The international oil market of the 21st century : increased competition through state intervention
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- Master of Science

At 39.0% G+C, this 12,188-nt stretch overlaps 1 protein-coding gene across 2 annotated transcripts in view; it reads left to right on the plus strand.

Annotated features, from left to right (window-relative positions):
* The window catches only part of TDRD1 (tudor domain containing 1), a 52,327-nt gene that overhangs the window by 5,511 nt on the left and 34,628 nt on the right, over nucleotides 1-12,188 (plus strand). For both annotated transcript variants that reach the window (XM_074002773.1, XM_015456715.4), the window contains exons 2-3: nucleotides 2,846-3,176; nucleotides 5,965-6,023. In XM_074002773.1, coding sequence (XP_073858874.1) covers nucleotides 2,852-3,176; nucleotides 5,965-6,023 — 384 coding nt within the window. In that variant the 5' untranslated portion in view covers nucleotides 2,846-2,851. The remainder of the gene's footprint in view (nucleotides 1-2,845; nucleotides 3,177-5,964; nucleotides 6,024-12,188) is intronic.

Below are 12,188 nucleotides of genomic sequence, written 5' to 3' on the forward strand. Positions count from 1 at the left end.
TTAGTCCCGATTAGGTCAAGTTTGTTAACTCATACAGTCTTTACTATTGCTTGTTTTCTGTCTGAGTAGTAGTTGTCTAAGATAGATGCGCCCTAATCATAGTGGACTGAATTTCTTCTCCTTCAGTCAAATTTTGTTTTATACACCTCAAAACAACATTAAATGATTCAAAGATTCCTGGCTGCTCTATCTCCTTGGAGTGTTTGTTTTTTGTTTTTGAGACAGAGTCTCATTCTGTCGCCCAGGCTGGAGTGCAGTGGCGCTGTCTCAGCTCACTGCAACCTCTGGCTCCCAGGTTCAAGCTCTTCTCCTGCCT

This thesis investigates the brewing 4th era of the international oil market. The result of the study shows that we are in a period of uncertainty and change; market mechanisms are changing and new key players are emerging. In addition to traditional producer National Oil Companies (NOC), the past decade has seen an increase of NOCs belonging to states whom are net importers of oil. These companies are identified as key drivers of current market changes and case studies of these revealed two clusters with regards to their perception of oil. The former identifies oil as common pool good and the latter as a toll good. Furthermore NOCs have developed from being passive players to vertically and horizontally integrated global companies. This thesis argues that the state-private relations behind these new NOCs have been powerful tools to overcome market failure of imperfect competition. However, the relation to the state appears to be a double-edged sword, since these NOCs often are part of a broader vision of economic growth and are thereby obliged to divert financial and organizational capacity towards non-commercial activities. NOCs with large oil reserves have accelerated their subsidization and in many cases they have partnered with consumer NOCs instead of IOCs. These trends in tandem create a combination of government and market failure namely that of imperfect information.